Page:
As a runner, you might think some upper body exercises are take it or leave it—they won’t serve your power on the road, so why perform them, right? Wrong, at least when it comes to certain upper body exercises, like the reverse fly.
The reverse fly exercise targets the muscles that support an upright posture, including those in the upper- and mid-back (trapezius and rhomboids) and the backsides of the shoulders (posterior or rear deltoids). These are all muscles runners need strong on the road—and off it—to keep a solid and stable running position. That’s why a reverse fly should have a spot in your regular strength workout program.
Need more convincing? Here’s all you need to know about the move and how to do it correctly, so you earn all the payoffs.
Why should runners do the reverse fly exercise?
If you spend a lot of time of sitting—at a desk, on the couch, or driving—then it’s very likely that you’ll experience stiffness in your key running muscles (like your hip flexors), but more particularly in your chest muscles (a.k.a. your pecs). Shifting attention to the muscles in the back of your body gives your front-side muscles a much-needed break, helping relieve any tension or pain you may be feeling in the neck and shoulders.
What that all means: The reverse fly can make you more comfortable and more efficient on your runs, as long as you know how to perform it properly.
How do you do the reverse fly correctly?
Andrews offers a play-by-play on how to do this move:
- Stand with feet shoulder-width apart and grip a light dumbbell (5 to 10 pounds is a good place to start) in each hand down by sides.
- Bend knees slightly and hinge forward at the hips by sending butt to the back of the room, lowering torso until it’s almost parallel with the floor. Take a long exhale to brace your core.
- Allow the weights to hang at arm’s length, palms facing each other. Pause here to take an inhale.
- Keeping back flat and a slight bend in elbows, exhale to lift the dumbbells out to the sides, about up to shoulder height. If you have to shrug the dumbbells upward to do the movement (meaning you lift the shoulders up by the ears), the weights are too heavy. Choose a lighter pair of dumbbells.
- Squeeze shoulder blades together as you pull the dumbbells wide (imagine you’re pinching a penny between your shoulder blades).
- Stop once your arms are in line with your shoulders. If you can’t see the dumbbells in your peripheral vision, they’re too high.
- Pause briefly before bringing the dumbbells back together, lowering the weights with control.
- Repeat. Do 2 to 3 sets of 8 to 12 reps.
Are there any common mistakes people make with the reverse fly?
Andrews says focusing on two particularly important points will help you avoid working muscles you don’t want to target (like the upper traps or neck) and maximize the benefits of the reverse fly.
First, many people shrug the shoulders up by the ears as they lift the weights. This takes the focus away from your back muscles and increases the odds of shoulder pain or injury. Aside from reducing the weight, you can prevent shrugging by keeping your movements controlled and thinking about packing the shoulders down your back, away from your ears.
Another common mistake that tends to happen during a reverse fly is lifting the weights too high. Doing this also takes focus away from the back and puts extra stress on the shoulders. Andrews says you should keep the weights in your peripheral vision; if you can’t see them, bring the weights lower.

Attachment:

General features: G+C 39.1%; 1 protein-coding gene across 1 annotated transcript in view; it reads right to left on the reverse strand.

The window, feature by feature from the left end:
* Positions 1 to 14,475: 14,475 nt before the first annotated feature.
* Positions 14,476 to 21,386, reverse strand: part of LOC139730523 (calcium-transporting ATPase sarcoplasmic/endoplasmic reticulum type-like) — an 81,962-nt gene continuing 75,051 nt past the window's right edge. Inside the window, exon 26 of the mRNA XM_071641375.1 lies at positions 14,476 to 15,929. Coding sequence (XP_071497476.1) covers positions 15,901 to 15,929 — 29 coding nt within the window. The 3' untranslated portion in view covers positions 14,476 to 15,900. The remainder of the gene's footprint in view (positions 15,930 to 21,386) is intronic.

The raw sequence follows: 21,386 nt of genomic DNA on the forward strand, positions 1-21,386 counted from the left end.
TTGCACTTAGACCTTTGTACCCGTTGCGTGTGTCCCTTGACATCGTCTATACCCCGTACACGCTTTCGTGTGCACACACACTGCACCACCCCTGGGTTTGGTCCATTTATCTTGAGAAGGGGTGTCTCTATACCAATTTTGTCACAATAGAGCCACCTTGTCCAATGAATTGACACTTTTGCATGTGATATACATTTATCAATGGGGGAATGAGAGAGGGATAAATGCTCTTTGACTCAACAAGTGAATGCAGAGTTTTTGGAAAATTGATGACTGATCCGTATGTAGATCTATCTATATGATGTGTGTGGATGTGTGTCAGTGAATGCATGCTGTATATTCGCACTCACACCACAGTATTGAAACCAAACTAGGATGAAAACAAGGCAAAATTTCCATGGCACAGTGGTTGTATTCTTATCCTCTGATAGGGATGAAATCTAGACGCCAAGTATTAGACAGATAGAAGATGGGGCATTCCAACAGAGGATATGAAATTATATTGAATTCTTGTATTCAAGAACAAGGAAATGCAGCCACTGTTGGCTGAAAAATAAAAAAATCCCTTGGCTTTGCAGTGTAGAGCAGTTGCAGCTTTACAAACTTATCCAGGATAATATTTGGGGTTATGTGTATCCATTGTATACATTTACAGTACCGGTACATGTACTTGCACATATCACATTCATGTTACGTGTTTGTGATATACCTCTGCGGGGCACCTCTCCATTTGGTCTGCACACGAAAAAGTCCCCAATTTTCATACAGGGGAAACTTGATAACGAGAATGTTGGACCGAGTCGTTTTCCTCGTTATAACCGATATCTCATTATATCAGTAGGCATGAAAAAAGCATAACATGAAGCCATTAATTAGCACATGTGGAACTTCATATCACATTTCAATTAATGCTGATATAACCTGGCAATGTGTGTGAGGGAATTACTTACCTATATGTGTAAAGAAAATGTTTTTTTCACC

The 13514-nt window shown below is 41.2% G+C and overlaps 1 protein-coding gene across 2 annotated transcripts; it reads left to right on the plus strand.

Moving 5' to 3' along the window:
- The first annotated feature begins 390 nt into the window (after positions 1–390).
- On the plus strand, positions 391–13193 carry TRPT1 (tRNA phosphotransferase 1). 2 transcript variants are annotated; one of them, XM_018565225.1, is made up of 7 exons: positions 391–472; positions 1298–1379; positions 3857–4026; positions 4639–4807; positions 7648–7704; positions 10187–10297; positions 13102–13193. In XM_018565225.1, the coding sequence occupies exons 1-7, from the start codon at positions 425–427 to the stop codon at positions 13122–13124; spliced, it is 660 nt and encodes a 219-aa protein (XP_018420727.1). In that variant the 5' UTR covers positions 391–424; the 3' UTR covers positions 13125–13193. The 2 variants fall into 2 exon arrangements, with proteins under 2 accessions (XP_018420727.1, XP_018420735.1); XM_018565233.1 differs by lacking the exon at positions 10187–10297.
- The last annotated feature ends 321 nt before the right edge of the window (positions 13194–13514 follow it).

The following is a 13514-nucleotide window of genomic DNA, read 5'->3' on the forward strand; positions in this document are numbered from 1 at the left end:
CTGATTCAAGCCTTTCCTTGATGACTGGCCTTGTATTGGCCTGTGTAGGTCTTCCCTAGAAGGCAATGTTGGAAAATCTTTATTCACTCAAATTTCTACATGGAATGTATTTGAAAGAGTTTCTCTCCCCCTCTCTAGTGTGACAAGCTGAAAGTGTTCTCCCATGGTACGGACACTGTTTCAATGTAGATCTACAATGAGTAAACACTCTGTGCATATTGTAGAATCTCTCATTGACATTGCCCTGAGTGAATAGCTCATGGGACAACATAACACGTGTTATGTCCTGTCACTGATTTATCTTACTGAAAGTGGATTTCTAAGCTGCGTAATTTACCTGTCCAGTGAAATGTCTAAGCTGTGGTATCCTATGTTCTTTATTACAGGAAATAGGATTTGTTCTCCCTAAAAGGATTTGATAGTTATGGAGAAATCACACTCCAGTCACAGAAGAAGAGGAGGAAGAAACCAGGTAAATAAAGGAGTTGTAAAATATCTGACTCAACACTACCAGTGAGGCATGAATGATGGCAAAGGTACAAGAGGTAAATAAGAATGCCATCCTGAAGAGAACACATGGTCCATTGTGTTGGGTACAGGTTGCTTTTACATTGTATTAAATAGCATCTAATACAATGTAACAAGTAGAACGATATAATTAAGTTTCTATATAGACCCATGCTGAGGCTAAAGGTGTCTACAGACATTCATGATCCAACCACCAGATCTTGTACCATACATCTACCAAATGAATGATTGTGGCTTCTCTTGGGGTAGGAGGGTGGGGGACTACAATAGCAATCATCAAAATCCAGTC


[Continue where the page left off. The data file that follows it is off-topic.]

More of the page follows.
How do I regress or progress the reverse fly?
If you want to make the reverse fly a little easier, your best bet is reducing the weight you’re lifting. Sometimes trainers recommend performing this exercise seated (and bent over) as a regression, but Andrews says that this may actually cause lower back stiffness and pain. Plus, many people find that folding over their legs puts too much pressure on their abdomen, which tends to be pretty uncomfortable. Instead, start with bodyweight (and standing) if you need to, until you nail the proper form.
For those looking to increase the challenge on the reverse fly, grab a heavier weight or slow down your reps. It takes extra control from your upper body and increased core stabilization to lift and lower the weights super slowly.
How do you incorporate the reverse fly into your workouts?
To see quick results, add the reverse fly to your standard strength workouts twice a week. Two to three sets of eight to 12 reps should do the trick.
“You could incorporate the reverse fly into either a total-body strength or upper-body day,” Andrews says. “Some people always train total body with a specific focus each session, while others do upper/lower splits. In either case, a reverse fly would be accessory work, best performed after your warmup, some central nervous system prep work, power work, and main lifts.” (Accessory work means secondary movements, typically performed toward the end of a workout to hit muscles you missed in your other lifts and oftentimes, working smaller muscle groups or single joints.)
Andrews recommends starting with very light weights for this exercise, as the move can be a little uncomfortable if you’re not used to it. “We all live in that chronic, hunched-over position, so working those upper-back muscles tends to be a lot,” she says.
How light is “light?” Andrews typically has her clients start with 5-pound dumbbells. “Use those for a few weeks to get more comfortable opening through your chest and strengthening the back side of your body,” she says. Progress by adding weight, reps, sets, and/or slowing your pace.
If you find that doing this exercise in a bent-over position is simply too uncomfortable, Andrews suggests lying face-down on a flat bench. An incline bench can also work, but this may put more emphasis on the shoulders and less on the back.